1943 saw Buttons in the Army Air Corps. He was chosen to appear in the Broadway show Winged Victory, as well as appearing in the Darryl F. Zanuck movie version. He later went on to entertain troops in the European Theater of operations in the same unit as Mickey Rooney.
After the war, Buttons continued to do Broadway shows. He also performed at Broadway movie houses with the Big Bands. In 1952, Buttons received his own variety series on television - The Red Buttons Show ran for three years, and achieved high levels of success. His catch phrase from the show, "strange things are happening," entered the national vocabulary briefly in the mid-1950s.
His role in Sayonara was a dramatic departure from his previous work. In that film, he played Joe Kelly, an American airman stationed in Kobe, Japan during the Korean War, who falls in love with Katsumi, a Japanese woman (played by Miyoshi Umeki), but is barred from marrying her by military rules intended to reassure the local populace that the U.S. presence is temporary. His portrayal of Kelly's calm resolve not to abandon the relationship and touching reassurance of Katsumi impressed audiences and critics alike; both he and Umeki won Academy Awards for the film. After his Oscar-winning role, Buttons performed in numerous feature films, including Hatari!, The Longest Day, Harlow, The Poseidon Adventure, They Shoot Horses, Don't They?, Pete's Dragon, and 18 Again! with George Burns. Buttons also made many memorable TV appearances on programs including Little House on the Prairie, It's Garry Shandling's Show, ER and Roseanne.
He became a nationally recognizable comedian, and his "Never Got A Dinner" sketch was a standard at the Dean Martin roasts for many years.
Number 71 on Comedy Central's list of the 100 Greatest Stand-Ups of All Time, Buttons received a star on the Hollywood Walk of Fame for television, located at 1651 Vine Street.
Personal life Buttons was married to actress Roxanne Arlen in 1947, but it soon ended in divorce. His next marriage was to Helayne McNorton, from December 8, 1949 until 1963. His last marriage was to Alicia Pratt, which lasted from January 27, 1964 until her death in March 2001. Buttons had two children, daughter Amy Buttons and son Adam Buttons. He was the advertising spokesman for the Century Village, Florida retirement community.
Buttons was an early member of the Synagogue for the Performing Arts, and at the time, Rabbi Jerome cutler was the Rabbi.
Richard Franklin Lennox Thomas Pryor III (December 1, 1940 – December 10, 2005) was an American comedian, actor, and writer.
Pryor was a storyteller known for unflinching examinations of racism and customs in modern life, and was well-known for his frequent use of colorful language, vulgarities, and racial epithets such as "nigger", "honky," "cracker," and "motherfucker." He reached a broad audience with his trenchant observations, although public opinion of his act was often divided. He is commonly regarded as the most important stand up comedian of his time: Jerry Seinfeld called Pryor "The Picasso of our profession"; Whoopi Goldberg cited him as her biggest influence, stating "The major influence was Richard - I want to say those things he's saying." Bob Newhart has called Pryor "the seminal comedian of the last 50 years."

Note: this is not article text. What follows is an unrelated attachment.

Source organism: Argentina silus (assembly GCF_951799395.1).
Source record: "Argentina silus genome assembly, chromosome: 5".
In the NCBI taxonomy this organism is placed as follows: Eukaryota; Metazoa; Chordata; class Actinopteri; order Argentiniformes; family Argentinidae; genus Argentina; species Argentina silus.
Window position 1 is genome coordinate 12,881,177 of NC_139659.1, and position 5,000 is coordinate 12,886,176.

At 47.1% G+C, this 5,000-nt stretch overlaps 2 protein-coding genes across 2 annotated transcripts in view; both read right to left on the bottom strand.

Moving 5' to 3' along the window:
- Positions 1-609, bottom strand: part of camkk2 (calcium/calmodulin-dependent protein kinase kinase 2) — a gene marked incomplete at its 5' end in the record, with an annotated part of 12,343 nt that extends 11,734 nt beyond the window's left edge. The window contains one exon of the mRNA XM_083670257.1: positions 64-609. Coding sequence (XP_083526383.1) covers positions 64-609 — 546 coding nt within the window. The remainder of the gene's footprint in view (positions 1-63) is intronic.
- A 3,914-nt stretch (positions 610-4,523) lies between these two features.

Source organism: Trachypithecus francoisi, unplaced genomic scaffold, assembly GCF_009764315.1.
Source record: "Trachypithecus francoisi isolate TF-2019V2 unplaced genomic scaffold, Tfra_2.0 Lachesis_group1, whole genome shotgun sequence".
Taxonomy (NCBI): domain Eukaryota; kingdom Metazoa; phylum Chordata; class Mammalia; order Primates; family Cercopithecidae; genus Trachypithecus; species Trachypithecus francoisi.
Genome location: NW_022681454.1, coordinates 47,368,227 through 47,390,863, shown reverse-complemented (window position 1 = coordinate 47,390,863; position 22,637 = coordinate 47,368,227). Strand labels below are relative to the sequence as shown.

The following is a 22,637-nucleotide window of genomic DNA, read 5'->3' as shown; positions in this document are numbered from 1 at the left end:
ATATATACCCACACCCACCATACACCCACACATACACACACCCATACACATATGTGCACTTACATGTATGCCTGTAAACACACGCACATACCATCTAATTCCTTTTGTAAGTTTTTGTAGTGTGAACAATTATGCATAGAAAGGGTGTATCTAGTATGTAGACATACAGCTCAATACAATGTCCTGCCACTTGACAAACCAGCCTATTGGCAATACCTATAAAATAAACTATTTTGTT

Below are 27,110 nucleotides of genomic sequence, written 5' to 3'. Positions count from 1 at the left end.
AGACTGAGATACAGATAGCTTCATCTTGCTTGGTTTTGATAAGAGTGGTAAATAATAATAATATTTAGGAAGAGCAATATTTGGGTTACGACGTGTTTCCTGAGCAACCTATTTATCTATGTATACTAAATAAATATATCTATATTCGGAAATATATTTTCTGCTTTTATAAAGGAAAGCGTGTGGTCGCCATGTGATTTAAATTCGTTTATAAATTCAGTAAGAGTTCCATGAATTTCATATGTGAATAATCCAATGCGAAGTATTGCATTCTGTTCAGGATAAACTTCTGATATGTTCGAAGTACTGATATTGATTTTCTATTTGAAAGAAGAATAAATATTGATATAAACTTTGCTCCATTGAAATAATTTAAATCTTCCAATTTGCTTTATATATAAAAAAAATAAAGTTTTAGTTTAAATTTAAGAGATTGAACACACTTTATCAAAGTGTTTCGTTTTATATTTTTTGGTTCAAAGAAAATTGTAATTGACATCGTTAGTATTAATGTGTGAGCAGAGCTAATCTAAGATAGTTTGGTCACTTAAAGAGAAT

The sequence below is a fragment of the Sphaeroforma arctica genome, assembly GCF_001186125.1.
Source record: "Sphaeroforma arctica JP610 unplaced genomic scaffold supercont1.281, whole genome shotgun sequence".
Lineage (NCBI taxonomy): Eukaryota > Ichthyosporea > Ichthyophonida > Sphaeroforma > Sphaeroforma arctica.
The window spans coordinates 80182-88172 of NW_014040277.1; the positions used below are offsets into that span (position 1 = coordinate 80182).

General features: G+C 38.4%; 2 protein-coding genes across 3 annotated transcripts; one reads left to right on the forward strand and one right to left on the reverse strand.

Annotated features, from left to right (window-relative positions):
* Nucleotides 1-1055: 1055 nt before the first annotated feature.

Death of Richard Pryor Ricahrd Pryor died of cardiac arrest in Encino, California. He was pronounced dead at a local hospital at 7:58 a.m. PST. Richard Pryor was 65 years old at the time of his death.He was brought to the hospital after his wife's attempts to resuscitate him failed. His wife Jennifer was quoted as saying, "At the end, there was a smile on his face."
His body of work includes such concert movies and recordings as Richard Pryor: Live and Smokin' (1971), That Nigger's Crazy (1974), ...Is It Something I Said? (1975), Bicentennial Nigger (1976), Richard Pryor: Live in Concert (1979), Richard Pryor: Live on the Sunset Strip (1982) and Richard Pryor: Here and Now. He also starred in numerous films as an actor, usually in comedies such as Silver Streak, but occasionally in dramatic roles, such as Paul Schrader's film Blue Collar and epic roles like Gus Gorman from Superman III (1983). He also collaborated on many projects with actor Gene Wilder. He won an Emmy Award in 1973, and five Grammy Awards in 1974, 1975, 1976, 1981, and 1982. In 1974, he also won two American Academy of Humor awards and the Writers Guild of America Award. In 2004, Pryor was voted the greatest stand-up act of all time by Comedy Central.
Early life and career Born on December 1, 1940 in Peoria, Illinois, Pryor grew up in his grandmother's brothel, where his mother, Gertrude L. Thomas, practiced prostitution. His father, LeRoy "Buck" Pryor (a.k.a. Buck Carter) was a former bartender, boxer, and World War II veteran who worked as his wife's pimp. After his mother deserted him when he was 10, he was raised primarily by his grandmother, Marie Carter. As a small child, Pryor was molested by a neighbor and a priest.